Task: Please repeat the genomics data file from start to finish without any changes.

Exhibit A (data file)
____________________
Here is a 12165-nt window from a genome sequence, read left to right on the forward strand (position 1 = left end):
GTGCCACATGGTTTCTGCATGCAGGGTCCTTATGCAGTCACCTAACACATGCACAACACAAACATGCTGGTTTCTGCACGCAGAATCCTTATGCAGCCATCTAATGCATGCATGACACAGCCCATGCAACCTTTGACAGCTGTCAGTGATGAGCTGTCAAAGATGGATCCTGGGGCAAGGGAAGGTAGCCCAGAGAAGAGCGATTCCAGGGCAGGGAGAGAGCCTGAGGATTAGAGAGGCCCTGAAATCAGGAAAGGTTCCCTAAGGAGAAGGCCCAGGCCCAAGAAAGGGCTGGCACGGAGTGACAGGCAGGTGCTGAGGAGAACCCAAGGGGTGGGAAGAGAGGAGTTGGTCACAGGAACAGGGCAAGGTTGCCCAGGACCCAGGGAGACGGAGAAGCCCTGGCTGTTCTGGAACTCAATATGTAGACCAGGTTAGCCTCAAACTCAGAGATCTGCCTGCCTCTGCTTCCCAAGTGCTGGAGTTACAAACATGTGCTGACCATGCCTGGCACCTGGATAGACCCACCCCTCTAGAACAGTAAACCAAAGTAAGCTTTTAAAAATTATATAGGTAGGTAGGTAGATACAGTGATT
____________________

Here is a 12165-nt window from a genome sequence, read left to right on the forward strand (position 1 = left end):
GTGCCACATGGTTTCTGCATGCAGGGTCCTTATGCAGTCACCTAACACATGCACAACACAAACATGCTGGTTTCTGCACGCAGAATCCTTATGCAGCCATCTAATGCATGCATGACACAGCCCATGCAACCTTTGACAGCTGTCAGTGATGAGCTGTCAAAGATGGATCCTGGGGCAAGGGAAGGTAGCCCAGAGAAGAGCGATTCCAGGGCAGGGAGAGAGCCTGAGGATTAGAGAGGCCCTGAAATCAGGAAAGGTTCCCTAAGGAGAAGGCCCAGGCCCAAGAAAGGGCTGGCACGGAGTGACAGGCAGGTGCTGAGGAGAACCCAAGGGGTGGGAAGAGAGGAGTTGGTCACAGGAACAGGGCAAGGTTGCCCAGGACCCAGGGAGACGGAGAAGCCCTGGCTGTTCTGGAACTCAATATGTAGACCAGGTTAGCCTCAAACTCAGAGATCTGCCTGCCTCTGCTTCCCAAGTGCTGGAGTTACAAACATGTGCTGACCATGCCTGGCACCTGGATAGACCCACCCCTCTAGAACAGTAAACCAAAGTAAGCTTTTAAAAATTATATAGGTAGGTAGGTAGATACAGTGATT